Depression & Other Magic Tricks is the debut book by Sabrina Benaim, one of the most-viewed performance poets of all time, whose poem "Explaining My Depression to My Mother" has become a cultural phenomenon with over 50,000,000 views. Depression & Other Magic Tricks explores themes of mental health, love, and family. It is a documentation of struggle and triumph, a celebration of daily life and of living. Andrea Gibson, author of Pansy, writes "I read this book on a day I couldn't get out of bed and it made me feel like I had a friend in the world...Simply put, this book disappears... View Details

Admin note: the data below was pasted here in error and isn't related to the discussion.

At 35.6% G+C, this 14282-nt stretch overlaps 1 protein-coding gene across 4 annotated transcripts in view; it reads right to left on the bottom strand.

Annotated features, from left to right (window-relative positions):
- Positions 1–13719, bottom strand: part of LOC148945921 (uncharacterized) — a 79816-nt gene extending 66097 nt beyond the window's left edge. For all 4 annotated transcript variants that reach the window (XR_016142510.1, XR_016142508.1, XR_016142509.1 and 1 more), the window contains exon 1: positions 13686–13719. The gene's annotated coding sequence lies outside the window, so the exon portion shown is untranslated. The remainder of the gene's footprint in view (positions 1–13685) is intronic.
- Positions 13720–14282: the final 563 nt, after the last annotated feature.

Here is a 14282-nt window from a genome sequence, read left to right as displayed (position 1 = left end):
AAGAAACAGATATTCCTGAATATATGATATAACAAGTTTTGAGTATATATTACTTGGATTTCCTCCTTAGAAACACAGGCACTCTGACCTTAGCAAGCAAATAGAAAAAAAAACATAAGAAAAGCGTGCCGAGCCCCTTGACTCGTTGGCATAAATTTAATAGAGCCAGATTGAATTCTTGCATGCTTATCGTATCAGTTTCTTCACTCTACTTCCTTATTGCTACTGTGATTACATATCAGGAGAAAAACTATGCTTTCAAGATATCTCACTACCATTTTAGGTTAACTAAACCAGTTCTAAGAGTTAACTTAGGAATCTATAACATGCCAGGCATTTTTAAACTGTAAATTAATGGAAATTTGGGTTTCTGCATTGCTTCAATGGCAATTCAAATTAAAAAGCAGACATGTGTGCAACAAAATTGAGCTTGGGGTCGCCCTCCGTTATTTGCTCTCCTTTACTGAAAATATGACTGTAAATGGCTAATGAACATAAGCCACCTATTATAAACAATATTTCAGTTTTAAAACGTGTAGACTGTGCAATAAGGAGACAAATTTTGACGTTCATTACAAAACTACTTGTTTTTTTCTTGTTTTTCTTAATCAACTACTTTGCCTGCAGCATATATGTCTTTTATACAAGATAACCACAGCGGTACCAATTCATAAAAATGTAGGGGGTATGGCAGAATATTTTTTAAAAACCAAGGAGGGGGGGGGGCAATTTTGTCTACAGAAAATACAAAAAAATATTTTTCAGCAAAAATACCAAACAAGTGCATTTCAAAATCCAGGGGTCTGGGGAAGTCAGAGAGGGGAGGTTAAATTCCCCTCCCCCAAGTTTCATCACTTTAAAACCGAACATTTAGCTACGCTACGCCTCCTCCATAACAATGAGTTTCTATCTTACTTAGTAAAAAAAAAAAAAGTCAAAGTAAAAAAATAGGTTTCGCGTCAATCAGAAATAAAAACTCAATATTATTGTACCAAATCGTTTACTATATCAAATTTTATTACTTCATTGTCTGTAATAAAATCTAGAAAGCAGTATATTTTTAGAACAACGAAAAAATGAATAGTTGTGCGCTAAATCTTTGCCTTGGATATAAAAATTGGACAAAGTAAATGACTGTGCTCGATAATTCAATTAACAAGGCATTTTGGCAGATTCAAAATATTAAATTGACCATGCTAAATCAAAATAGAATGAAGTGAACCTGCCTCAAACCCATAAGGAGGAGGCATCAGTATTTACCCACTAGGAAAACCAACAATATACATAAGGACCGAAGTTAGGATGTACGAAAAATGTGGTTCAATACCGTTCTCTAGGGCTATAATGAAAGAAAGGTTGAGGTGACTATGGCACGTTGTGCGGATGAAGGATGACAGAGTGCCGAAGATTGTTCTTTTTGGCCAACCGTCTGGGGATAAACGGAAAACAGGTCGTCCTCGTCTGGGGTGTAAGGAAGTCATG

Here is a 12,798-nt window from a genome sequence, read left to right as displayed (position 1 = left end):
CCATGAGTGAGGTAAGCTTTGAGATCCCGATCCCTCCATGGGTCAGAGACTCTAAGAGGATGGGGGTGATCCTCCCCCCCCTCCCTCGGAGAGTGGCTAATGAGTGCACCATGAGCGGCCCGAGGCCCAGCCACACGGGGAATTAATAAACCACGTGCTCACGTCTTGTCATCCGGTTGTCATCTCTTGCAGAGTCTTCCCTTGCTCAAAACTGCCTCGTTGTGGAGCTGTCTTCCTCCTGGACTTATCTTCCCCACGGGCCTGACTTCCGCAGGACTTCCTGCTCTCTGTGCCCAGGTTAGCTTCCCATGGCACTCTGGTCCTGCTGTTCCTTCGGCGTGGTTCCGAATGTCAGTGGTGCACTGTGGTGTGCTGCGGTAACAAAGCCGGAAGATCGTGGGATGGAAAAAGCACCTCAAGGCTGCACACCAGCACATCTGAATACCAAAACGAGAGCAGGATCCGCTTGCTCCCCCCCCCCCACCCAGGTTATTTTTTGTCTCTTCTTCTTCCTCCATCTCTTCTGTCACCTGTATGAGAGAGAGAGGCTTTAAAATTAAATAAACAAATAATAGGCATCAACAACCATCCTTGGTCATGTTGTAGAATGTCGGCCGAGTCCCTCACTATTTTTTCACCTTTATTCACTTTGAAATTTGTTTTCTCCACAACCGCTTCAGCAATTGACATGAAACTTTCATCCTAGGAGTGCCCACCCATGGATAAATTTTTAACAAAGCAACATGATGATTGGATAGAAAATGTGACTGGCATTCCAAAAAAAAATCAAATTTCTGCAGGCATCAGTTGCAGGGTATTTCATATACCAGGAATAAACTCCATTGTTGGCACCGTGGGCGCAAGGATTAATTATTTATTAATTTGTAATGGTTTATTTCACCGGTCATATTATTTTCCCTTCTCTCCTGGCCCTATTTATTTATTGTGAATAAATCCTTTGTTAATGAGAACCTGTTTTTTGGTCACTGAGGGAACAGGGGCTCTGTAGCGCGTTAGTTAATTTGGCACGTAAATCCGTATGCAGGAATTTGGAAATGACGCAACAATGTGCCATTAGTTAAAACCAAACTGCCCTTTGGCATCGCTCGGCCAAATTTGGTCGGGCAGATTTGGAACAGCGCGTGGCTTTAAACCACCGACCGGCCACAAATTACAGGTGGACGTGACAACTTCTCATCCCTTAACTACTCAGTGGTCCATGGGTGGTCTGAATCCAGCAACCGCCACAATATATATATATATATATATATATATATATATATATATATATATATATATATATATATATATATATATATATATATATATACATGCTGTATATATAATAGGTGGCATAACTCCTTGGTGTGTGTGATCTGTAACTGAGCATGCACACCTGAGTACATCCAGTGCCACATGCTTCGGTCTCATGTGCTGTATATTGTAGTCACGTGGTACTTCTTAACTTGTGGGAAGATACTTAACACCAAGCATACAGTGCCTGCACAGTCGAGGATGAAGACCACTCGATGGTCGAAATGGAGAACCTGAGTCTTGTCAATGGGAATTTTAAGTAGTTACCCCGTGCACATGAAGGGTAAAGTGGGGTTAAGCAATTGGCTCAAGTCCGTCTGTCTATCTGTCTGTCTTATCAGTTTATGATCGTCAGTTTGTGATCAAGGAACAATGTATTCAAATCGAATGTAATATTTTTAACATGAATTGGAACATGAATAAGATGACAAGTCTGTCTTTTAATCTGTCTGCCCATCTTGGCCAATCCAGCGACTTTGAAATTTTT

Hardcore Self Help: F**k Depression (Volume 2)
by Robert Duff Ph.D. (Author)
Hardcore Self Help: F**k Depression is the follow up to the best-selling F**K Anxiety. In this book I take the information, tips, and insights that I have gained as a psychologist and translate them into language that doesn’t suck. This is the self-help book for people that don’t usually like self-help books. In Hardcore Self Help: F**K Depression, I talk to you like a friend. That means I speak directly to you without psychobabble. Instead I tell you why your brain is such a troll. I explain why you have literally no energy or motivation. I tell you why people are so terrible at offering... View Details
How to Be Happy (Or at Least Less Sad): A Creative Workbook
by Lee Crutchley (Author), Oliver Burkeman (Foreword)
Author and illustrator Lee Crutchley brings his lively interactive approach to a little-discussed but very common issue: the struggle with depression and anxiety.